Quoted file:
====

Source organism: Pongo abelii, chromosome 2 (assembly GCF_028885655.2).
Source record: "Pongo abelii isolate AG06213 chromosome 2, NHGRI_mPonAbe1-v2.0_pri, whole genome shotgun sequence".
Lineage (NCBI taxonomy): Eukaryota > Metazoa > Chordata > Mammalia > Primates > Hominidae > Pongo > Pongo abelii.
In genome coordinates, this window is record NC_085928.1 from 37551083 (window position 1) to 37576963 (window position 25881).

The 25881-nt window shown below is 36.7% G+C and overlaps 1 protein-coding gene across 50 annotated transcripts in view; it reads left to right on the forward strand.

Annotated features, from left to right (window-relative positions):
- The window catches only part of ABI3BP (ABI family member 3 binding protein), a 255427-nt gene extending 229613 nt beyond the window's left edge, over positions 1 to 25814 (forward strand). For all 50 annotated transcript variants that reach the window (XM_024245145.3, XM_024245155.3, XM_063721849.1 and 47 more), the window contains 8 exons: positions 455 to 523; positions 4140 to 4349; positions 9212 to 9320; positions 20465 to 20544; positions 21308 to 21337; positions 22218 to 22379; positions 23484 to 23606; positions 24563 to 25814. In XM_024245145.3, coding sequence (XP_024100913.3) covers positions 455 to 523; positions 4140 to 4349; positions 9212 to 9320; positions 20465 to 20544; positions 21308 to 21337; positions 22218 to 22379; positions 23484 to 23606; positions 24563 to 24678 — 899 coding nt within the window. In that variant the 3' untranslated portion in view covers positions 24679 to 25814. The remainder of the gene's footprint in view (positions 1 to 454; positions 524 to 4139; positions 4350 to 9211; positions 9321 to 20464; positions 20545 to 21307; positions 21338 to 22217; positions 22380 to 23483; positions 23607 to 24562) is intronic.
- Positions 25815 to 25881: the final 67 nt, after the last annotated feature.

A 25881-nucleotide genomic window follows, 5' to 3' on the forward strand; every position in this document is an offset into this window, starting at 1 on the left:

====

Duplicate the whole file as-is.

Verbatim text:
Source organism: Pongo abelii, chromosome 2 (assembly GCF_028885655.2).
Source record: "Pongo abelii isolate AG06213 chromosome 2, NHGRI_mPonAbe1-v2.0_pri, whole genome shotgun sequence".
Lineage (NCBI taxonomy): Eukaryota > Metazoa > Chordata > Mammalia > Primates > Hominidae > Pongo > Pongo abelii.
In genome coordinates, this window is record NC_085928.1 from 37551083 (window position 1) to 37576963 (window position 25881).

The 25881-nt window shown below is 36.7% G+C and overlaps 1 protein-coding gene across 50 annotated transcripts in view; it reads left to right on the forward strand.

Annotated features, from left to right (window-relative positions):
- The window catches only part of ABI3BP (ABI family member 3 binding protein), a 255427-nt gene extending 229613 nt beyond the window's left edge, over positions 1 to 25814 (forward strand). For all 50 annotated transcript variants that reach the window (XM_024245145.3, XM_024245155.3, XM_063721849.1 and 47 more), the window contains 8 exons: positions 455 to 523; positions 4140 to 4349; positions 9212 to 9320; positions 20465 to 20544; positions 21308 to 21337; positions 22218 to 22379; positions 23484 to 23606; positions 24563 to 25814. In XM_024245145.3, coding sequence (XP_024100913.3) covers positions 455 to 523; positions 4140 to 4349; positions 9212 to 9320; positions 20465 to 20544; positions 21308 to 21337; positions 22218 to 22379; positions 23484 to 23606; positions 24563 to 24678 — 899 coding nt within the window. In that variant the 3' untranslated portion in view covers positions 24679 to 25814. The remainder of the gene's footprint in view (positions 1 to 454; positions 524 to 4139; positions 4350 to 9211; positions 9321 to 20464; positions 20545 to 21307; positions 21338 to 22217; positions 22380 to 23483; positions 23607 to 24562) is intronic.
- Positions 25815 to 25881: the final 67 nt, after the last annotated feature.

A 25881-nucleotide genomic window follows, 5' to 3' on the forward strand; every position in this document is an offset into this window, starting at 1 on the left: